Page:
Iraqi Prime Minister Haider al-Abadi has been forced to deny that he struck up a deal with the US to keep American troops in the country after the defeat of Isis.
It follows an Associated Press report which said US Defense Secretary James Mattis was in talks with Abadi to maintain a "modest" presence of troops in Iraq.
Mattis said the number of troops would be "several thousand… similar to what we have now, maybe a little more". However, Abadi released a statement emphasising that only so-called "military advisors" would remain.
"The Iraqi government did not agree with any state in the process of their military role with Iraq after its decisive victory over terrorism," he said.
"The Iraqi government has plans and strategies to develop the capabilities of our security forces through training and arming to raise their readiness to face the challenges ahead.
"It is open to all international expertise to meets the aspirations of Iraq to build military institutions and security apparatuses that enjoy full readiness to face any future security challenges, whether external or internal and in accordance with the requirements of Iraqi national sovereignty."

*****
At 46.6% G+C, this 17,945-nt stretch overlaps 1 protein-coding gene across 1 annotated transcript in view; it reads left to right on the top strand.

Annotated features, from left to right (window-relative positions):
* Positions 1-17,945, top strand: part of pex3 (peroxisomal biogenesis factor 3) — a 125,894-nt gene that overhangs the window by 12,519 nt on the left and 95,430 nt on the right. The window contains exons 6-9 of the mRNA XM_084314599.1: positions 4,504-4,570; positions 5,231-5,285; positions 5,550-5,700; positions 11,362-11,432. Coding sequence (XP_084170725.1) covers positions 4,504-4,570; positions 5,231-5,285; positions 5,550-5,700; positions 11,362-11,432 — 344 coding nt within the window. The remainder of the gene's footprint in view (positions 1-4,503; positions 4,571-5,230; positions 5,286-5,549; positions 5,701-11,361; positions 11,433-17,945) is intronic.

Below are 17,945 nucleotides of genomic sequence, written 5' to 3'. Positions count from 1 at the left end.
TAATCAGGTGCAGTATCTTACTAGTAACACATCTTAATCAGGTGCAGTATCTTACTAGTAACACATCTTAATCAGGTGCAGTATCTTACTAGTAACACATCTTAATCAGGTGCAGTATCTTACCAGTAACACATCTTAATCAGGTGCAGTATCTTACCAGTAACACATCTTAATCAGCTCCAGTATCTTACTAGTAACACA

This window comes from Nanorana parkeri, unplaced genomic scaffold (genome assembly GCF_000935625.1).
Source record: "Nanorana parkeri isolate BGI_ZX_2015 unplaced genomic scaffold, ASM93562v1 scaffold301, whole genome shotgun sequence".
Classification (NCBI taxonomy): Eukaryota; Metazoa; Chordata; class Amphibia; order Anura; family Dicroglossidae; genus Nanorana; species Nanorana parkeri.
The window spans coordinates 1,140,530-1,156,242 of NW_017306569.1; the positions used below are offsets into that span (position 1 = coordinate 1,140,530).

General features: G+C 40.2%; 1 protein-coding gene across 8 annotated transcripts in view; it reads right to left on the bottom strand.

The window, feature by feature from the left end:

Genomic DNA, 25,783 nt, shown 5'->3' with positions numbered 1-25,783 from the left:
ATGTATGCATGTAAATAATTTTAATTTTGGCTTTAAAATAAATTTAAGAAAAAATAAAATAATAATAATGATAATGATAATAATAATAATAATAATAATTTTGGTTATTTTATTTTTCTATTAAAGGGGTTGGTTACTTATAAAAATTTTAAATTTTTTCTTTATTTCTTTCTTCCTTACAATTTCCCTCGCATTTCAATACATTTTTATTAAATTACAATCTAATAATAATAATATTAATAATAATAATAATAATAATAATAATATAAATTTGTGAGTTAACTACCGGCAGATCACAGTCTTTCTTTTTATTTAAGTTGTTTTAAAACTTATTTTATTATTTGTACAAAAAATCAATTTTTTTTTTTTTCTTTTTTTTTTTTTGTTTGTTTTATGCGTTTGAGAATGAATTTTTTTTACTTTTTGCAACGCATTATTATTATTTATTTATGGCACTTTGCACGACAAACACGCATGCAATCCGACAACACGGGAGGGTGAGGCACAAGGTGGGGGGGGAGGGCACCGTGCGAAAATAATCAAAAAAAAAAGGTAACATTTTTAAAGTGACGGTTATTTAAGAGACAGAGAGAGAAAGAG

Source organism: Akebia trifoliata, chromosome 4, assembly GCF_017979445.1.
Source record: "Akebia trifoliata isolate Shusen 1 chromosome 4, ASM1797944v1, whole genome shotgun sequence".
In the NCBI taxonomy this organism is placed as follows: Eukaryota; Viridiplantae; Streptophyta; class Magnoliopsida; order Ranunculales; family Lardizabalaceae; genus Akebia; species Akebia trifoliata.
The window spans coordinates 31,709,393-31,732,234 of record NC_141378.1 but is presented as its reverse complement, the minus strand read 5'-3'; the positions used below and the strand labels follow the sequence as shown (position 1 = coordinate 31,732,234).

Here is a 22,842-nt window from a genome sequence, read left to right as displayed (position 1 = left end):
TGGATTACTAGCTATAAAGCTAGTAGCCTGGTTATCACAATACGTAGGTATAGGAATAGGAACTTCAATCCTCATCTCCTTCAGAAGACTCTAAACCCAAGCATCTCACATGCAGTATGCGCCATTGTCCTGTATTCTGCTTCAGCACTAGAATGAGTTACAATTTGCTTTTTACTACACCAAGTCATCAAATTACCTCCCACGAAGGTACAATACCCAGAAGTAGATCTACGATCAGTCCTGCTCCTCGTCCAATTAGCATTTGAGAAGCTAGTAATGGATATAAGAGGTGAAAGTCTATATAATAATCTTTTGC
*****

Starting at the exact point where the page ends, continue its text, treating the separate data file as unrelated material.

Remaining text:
The Pentagon currently has close to 7,000 US soldiers in Iraq.
Troop levels reached as many as 170,000 in 2007, during the height of the post-war insurgency, but were wound down to 40,000 before a full withdrawal in 2011.
At the invitation of the Iraqi government, former President Barack Obama recommitted troops to Iraq in 2014.
Currently, US soldiers are backing Iraq's army in a major offensive to drive Isis out of Mosul, but the war against the terror group is expected to continue into other parts of the country once that objective is complete.